Pokémon Brilliant Diamond and Shining Pearl together arrive on Nintendo Switch on November 19, yet for unknown reasons, at least one Pokéfan out there received a copy early. And they were kind enough to leak some of the details onto the internet. We’ve got some (mostly) spoiler-free details about the leaks, but are also ready to dig into Nintendo’s storied history clashing with gaming leaks at large. Most importantly, here are some hints about what fans should expect when they begin their Gen 4 journeys.
What happened? The Pokémon community was set ablaze in the early morning hours of November 6 after a Redditor claimed on the Pokémon Leaks subreddit that they had received a retail copy of the game weeks before its above-listed street release date. After other Redditors pressed the user about specific details, the original poster began providing uncut photo and video evidence. Before long, many others on Twitter shared their own pictures of the game’s box in the wild, proving that a number of copies had been delivered — or at least acquired — prematurely.
What are the leaks? As we want this recap to be a spoiler-free version of the leaks, we don’t intend to go into too much detail on what those who have copies of the game have been able to discover. That being said, sources like CENTRO Leaks have spent the past few hours highlighting details about BDSP’s gyms, leveling system, characters, movesets, and more.
If we were to sum up the findings, however, the general consensus amongst fans seems to be that Brilliant Diamond and Shining Pearl are fairly unremarkable remakes that are more or less exactly what was advertised and nothing more. They incorporate some limited elements from Pokémon Pearl, which was the third version of the original Diamond and Pearl.
While the source leakers have yet to describe what the product’s post-game looks like, its main narrative and gameplay loop is extremely faithful to the original source material with only a few modern accouterments to make the overall experience more breezy and less grindy.
Why are some fans upset? As is the case in most passionate fandoms, Pokémon fans have high expectations for the franchise they hold dear. With that in mind, there’s been a lot of discussion within the community about just how much these upcoming remakes might expand on their source titles. For example, will features found in the related Pokémon Platinum be featured in these games? Will the games’ existing Pokédex possibly be expanded or reduced to accommodate new additions? As of right now, it appears such cries for a more ambitious remake have been completely disregarded.
Those who are okay with the games’ mostly untouched state may be feeling more ambivalent about the title’s supposed litany of glitches and unfinished music as well, though those issues may be partially or fully remedied by a day-one patch closer to launch.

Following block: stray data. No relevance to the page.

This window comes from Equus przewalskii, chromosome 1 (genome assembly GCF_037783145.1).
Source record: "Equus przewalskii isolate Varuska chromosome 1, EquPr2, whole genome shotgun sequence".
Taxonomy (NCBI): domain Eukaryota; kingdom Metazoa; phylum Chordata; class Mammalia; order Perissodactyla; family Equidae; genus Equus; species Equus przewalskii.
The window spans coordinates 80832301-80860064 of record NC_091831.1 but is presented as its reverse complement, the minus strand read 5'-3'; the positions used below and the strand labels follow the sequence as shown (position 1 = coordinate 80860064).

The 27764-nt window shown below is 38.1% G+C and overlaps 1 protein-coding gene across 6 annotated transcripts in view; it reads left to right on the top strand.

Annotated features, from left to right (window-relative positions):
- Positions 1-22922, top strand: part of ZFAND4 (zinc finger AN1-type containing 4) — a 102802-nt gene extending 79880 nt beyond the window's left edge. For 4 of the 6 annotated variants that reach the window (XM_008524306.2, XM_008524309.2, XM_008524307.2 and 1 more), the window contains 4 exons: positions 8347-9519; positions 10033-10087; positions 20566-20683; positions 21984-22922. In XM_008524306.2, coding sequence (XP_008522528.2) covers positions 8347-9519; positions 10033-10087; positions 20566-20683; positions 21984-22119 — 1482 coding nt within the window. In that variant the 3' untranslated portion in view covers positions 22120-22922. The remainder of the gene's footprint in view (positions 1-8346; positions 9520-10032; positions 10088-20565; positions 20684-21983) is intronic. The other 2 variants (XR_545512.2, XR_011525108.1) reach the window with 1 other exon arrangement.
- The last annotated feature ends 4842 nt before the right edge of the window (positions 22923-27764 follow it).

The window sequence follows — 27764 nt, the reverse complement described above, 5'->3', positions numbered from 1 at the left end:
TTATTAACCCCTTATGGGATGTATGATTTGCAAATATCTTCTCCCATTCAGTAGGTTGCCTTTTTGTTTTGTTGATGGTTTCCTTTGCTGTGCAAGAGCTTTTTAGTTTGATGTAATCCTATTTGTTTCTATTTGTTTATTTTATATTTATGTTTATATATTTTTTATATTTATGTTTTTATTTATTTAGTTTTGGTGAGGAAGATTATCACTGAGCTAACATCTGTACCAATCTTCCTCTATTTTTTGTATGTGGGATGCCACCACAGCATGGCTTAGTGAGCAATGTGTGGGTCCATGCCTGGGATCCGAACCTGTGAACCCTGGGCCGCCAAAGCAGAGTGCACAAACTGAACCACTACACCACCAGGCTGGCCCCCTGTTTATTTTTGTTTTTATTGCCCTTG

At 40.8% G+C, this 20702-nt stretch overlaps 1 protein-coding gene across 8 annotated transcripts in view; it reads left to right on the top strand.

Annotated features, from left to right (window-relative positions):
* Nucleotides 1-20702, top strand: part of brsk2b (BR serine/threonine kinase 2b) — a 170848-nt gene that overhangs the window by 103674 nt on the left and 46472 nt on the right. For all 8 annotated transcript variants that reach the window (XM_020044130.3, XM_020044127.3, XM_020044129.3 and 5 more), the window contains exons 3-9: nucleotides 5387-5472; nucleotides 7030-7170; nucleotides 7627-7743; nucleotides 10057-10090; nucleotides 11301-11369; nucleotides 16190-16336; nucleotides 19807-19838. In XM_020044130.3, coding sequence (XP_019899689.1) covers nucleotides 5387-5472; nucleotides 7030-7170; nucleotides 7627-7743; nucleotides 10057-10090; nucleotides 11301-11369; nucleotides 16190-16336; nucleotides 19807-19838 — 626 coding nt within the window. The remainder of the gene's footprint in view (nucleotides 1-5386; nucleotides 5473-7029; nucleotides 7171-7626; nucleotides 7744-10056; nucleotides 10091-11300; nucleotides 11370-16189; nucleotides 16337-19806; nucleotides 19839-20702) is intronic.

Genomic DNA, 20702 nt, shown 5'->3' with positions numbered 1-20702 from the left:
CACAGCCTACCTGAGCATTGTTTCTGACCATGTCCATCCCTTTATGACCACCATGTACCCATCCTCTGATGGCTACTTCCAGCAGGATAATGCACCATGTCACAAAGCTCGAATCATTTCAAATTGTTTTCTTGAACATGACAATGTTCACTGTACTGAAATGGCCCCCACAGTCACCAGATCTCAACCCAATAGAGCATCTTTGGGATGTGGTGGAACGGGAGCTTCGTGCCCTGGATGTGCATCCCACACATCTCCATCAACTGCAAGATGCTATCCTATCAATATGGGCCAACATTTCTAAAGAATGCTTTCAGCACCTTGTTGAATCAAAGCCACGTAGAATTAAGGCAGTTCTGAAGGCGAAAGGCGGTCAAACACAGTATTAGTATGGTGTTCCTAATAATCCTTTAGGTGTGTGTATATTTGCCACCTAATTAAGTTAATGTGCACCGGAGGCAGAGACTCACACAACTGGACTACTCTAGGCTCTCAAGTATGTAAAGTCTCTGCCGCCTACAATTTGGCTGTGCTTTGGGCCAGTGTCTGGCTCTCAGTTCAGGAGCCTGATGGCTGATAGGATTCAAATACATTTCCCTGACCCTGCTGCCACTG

Piling on to the controversy is also the fact that Pokémon’s traditional development studio, Game Freak, isn’t involved at all in making these upcoming ports. Instead, Nintendo has contracted Japanese support studio ILCA to handle the entirety of the project. Previously ILCA provided support to larger titles like Yakuza 0 and Ace Combat 7, but its experience with the Pokémon franchise is strictly limited to creating the much-maligned Pokémon Home mobile app for Android and iOS. The app functions as a method for trainers to move their creature collections across generations, but its unwieldy interface has been the focus of much scorn from those who use and pay for the service. In other words, fans are feeling doubly let down by BDSP and those who made it.
As of now there is still hope for something exciting, though, as the aforementioned leakers slowly uncover the truth behind the titles’ post-game. But, with so much of the main game left untouched, many former zealots aren’t feeling so enthusiastic.
What’s Nintendo doing about the leaks? Nintendo is no stranger to leaks prior to a major game’s release, as some retailers recently broke street date on Metroid Dread when that game was released on October 8. But, given its immense popularity, the Pokémon franchise has possibly been the hardest hit with regard to leaks. When Pokémon Sword and Shield debuted in 2019 the Pokémon Company sued 4chan leakers to the tune of $150,000 in damages from each person who provided advance details about the game.
In one instance, Nintendo completely severed ties with Portuguese website FNintendo for uploading advance screenshots of the 2019 title that were originally intended for an embargoed review.
When it comes to BDSP, it’s no surprise Nintendo and the Pokémon Company are furiously issuing DMCA takedowns to any fans who share photos or videos from the finished product. That still leaves text descriptions of the leaks, however, which appear to be mostly protected under fair use as long as they don’t link back to or use any illicit materials.